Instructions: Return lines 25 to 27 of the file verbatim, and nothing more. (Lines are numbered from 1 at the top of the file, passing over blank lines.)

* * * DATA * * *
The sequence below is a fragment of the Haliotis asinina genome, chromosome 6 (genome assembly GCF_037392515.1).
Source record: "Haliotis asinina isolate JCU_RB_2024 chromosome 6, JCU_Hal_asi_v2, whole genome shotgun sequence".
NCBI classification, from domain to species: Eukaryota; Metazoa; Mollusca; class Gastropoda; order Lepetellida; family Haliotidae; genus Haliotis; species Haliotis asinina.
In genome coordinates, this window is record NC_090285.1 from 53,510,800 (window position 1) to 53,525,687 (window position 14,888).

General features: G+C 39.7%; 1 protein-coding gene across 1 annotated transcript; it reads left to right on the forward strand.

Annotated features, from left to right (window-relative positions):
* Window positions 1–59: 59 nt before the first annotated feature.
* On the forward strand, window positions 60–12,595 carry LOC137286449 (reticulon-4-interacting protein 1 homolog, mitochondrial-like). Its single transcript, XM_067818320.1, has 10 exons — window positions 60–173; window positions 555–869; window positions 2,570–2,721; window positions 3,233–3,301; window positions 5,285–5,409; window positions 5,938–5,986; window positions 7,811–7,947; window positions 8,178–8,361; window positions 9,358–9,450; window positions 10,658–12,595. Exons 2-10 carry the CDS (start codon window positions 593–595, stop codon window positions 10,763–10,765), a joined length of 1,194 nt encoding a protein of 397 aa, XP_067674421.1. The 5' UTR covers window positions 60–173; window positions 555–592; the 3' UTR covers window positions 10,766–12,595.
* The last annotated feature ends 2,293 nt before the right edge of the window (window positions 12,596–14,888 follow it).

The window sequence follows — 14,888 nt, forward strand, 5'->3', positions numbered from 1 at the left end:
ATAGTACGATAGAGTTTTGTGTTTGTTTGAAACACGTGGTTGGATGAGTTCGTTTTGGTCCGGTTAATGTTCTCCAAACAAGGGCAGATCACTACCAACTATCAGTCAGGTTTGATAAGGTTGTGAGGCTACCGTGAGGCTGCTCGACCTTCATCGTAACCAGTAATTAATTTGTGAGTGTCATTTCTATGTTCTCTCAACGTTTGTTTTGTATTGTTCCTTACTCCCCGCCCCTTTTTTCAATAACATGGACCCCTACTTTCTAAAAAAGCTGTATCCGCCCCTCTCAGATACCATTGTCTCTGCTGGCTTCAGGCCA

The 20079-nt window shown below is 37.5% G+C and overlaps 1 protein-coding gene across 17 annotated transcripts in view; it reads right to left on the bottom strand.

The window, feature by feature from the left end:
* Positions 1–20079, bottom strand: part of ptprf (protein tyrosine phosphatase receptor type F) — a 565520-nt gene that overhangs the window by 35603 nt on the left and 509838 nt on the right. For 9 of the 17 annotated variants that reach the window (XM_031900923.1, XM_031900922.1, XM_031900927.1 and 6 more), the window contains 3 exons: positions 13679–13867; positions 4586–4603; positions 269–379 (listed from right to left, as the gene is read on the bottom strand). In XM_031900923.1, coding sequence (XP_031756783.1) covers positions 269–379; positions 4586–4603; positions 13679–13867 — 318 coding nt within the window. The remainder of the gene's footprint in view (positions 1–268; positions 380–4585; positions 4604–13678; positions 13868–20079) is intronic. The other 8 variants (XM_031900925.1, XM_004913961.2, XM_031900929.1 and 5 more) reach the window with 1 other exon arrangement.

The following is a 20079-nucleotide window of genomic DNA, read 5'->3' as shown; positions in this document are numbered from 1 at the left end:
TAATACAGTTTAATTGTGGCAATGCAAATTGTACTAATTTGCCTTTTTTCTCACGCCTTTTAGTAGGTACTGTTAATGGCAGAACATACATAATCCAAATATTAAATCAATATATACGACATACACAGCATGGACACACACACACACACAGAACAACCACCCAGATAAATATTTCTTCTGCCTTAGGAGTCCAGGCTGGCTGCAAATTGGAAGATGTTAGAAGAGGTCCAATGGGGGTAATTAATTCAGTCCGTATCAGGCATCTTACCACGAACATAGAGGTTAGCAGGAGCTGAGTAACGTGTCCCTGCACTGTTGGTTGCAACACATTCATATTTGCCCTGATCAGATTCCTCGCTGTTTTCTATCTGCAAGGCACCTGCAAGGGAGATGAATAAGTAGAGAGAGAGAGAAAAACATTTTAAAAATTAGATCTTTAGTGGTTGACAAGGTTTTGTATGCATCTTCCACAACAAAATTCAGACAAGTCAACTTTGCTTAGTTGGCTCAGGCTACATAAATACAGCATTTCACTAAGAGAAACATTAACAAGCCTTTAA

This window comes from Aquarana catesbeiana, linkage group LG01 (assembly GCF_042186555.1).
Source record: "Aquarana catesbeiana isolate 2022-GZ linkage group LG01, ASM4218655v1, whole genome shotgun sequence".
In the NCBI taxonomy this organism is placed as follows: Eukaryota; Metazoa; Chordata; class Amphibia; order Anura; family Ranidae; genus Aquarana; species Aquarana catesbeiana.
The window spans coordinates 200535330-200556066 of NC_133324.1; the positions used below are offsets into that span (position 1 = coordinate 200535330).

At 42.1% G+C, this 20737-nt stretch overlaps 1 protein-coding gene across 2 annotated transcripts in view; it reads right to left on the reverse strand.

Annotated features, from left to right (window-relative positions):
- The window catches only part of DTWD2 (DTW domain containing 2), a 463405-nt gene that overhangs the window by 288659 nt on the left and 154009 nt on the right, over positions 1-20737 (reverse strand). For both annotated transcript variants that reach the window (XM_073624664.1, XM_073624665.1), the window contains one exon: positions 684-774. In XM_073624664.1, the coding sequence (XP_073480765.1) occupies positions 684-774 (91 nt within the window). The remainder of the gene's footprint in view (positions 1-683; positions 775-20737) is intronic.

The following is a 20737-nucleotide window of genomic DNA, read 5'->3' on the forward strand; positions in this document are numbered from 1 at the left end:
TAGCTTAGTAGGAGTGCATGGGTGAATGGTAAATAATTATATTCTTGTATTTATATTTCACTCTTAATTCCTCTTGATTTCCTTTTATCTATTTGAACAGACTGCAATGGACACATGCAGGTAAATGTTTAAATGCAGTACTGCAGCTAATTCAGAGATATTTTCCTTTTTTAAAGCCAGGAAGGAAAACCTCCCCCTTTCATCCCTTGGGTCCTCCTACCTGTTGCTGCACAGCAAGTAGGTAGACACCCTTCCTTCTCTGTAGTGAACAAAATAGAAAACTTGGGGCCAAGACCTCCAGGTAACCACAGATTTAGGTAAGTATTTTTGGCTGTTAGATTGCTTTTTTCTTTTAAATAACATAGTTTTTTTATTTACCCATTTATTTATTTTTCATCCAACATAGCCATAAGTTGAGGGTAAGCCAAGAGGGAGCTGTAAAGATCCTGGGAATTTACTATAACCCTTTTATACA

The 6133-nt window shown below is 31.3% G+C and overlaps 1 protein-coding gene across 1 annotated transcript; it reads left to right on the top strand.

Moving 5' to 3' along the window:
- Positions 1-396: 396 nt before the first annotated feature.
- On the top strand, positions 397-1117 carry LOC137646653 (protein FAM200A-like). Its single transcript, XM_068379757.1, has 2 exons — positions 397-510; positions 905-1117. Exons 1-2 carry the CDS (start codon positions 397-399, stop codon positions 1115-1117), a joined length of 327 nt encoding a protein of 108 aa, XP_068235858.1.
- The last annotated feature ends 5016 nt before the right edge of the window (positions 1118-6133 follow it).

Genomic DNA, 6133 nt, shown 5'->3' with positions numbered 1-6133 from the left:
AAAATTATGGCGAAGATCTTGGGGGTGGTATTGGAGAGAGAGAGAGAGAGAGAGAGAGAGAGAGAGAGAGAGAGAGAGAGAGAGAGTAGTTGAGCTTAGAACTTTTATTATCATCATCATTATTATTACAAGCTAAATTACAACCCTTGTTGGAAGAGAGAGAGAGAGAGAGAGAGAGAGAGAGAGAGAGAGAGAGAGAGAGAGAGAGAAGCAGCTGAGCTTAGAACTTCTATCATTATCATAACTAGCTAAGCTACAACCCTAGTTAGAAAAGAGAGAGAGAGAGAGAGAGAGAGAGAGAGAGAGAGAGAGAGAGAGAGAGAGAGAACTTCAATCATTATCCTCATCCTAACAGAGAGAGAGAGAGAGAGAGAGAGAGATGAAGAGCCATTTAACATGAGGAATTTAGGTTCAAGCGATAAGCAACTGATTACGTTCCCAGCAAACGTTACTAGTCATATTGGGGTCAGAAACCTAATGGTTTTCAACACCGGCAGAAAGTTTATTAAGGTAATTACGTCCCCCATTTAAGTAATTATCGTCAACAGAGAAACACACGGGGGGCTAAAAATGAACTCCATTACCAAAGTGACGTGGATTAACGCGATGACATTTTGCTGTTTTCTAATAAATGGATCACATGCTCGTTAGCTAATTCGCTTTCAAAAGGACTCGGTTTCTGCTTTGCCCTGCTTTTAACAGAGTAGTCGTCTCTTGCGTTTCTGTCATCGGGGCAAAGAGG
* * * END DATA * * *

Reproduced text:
TAGCTTAGTAGGAGTGCATGGGTGAATGGTAAATAATTATATTCTTGTATTTATATTTCACTCTTAATTCCTCTTGATTTCCTTTTATCTATTTGAACAGACTGCAATGGACACATGCAGGTAAATGTTTAAATGCAGTACTGCAGCTAATTCAGAGATATTTTCCTTTTTTAAAGCCAGGAAGGAAAACCTCCCCCTTTCATCCCTTGGGTCCTCCTACCTGTTGCTGCACAGCAAGTAGGTAGACACCCTTCCTTCTCTGTAGTGAACAAAATAGAAAACTTGGGGCCAAGACCTCCAGGTAACCACAGATTTAGGTAAGTATTTTTGGCTGTTAGATTGCTTTTTTCTTTTAAATAACATAGTTTTTTTATTTACCCATTTATTTATTTTTCATCCAACATAGCCATAAGTTGAGGGTAAGCCAAGAGGGAGCTGTAAAGATCCTGGGAATTTACTATAACCCTTTTATACA

The 6133-nt window shown below is 31.3% G+C and overlaps 1 protein-coding gene across 1 annotated transcript; it reads left to right on the top strand.

Moving 5' to 3' along the window: